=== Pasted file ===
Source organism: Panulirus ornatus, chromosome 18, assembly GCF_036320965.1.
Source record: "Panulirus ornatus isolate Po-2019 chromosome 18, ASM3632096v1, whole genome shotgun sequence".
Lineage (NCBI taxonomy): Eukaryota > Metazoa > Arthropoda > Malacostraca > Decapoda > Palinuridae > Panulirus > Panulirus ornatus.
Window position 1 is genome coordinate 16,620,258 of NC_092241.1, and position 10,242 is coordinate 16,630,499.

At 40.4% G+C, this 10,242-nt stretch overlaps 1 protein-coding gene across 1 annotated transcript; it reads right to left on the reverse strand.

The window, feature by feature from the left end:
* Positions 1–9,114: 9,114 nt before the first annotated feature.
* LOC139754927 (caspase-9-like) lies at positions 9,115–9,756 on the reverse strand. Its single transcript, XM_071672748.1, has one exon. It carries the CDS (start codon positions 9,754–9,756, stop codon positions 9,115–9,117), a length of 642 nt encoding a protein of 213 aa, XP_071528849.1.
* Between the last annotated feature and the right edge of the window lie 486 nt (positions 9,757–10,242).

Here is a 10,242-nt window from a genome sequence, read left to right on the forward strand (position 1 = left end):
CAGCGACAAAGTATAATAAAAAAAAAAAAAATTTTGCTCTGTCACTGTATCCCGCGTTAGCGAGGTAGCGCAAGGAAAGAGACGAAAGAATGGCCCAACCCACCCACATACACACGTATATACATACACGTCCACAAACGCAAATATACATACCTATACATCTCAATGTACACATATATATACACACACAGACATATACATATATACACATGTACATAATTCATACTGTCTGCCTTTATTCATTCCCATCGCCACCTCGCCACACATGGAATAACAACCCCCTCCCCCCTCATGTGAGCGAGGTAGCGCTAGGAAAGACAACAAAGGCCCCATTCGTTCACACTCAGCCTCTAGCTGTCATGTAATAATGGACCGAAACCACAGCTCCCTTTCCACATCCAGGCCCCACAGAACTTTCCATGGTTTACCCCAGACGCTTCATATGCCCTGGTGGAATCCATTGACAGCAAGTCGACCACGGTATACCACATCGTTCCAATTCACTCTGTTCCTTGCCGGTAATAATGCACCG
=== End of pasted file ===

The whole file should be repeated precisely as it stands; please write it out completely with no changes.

Source organism: Panulirus ornatus, chromosome 18, assembly GCF_036320965.1.
Source record: "Panulirus ornatus isolate Po-2019 chromosome 18, ASM3632096v1, whole genome shotgun sequence".
Lineage (NCBI taxonomy): Eukaryota > Metazoa > Arthropoda > Malacostraca > Decapoda > Palinuridae > Panulirus > Panulirus ornatus.
Window position 1 is genome coordinate 16,620,258 of NC_092241.1, and position 10,242 is coordinate 16,630,499.

At 40.4% G+C, this 10,242-nt stretch overlaps 1 protein-coding gene across 1 annotated transcript; it reads right to left on the reverse strand.

The window, feature by feature from the left end:
* Positions 1–9,114: 9,114 nt before the first annotated feature.
* LOC139754927 (caspase-9-like) lies at positions 9,115–9,756 on the reverse strand. Its single transcript, XM_071672748.1, has one exon. It carries the CDS (start codon positions 9,754–9,756, stop codon positions 9,115–9,117), a length of 642 nt encoding a protein of 213 aa, XP_071528849.1.
* Between the last annotated feature and the right edge of the window lie 486 nt (positions 9,757–10,242).

Here is a 10,242-nt window from a genome sequence, read left to right on the forward strand (position 1 = left end):
CAGCGACAAAGTATAATAAAAAAAAAAAAAATTTTGCTCTGTCACTGTATCCCGCGTTAGCGAGGTAGCGCAAGGAAAGAGACGAAAGAATGGCCCAACCCACCCACATACACACGTATATACATACACGTCCACAAACGCAAATATACATACCTATACATCTCAATGTACACATATATATACACACACAGACATATACATATATACACATGTACATAATTCATACTGTCTGCCTTTATTCATTCCCATCGCCACCTCGCCACACATGGAATAACAACCCCCTCCCCCCTCATGTGAGCGAGGTAGCGCTAGGAAAGACAACAAAGGCCCCATTCGTTCACACTCAGCCTCTAGCTGTCATGTAATAATGGACCGAAACCACAGCTCCCTTTCCACATCCAGGCCCCACAGAACTTTCCATGGTTTACCCCAGACGCTTCATATGCCCTGGTGGAATCCATTGACAGCAAGTCGACCACGGTATACCACATCGTTCCAATTCACTCTGTTCCTTGCCGGTAATAATGCACCG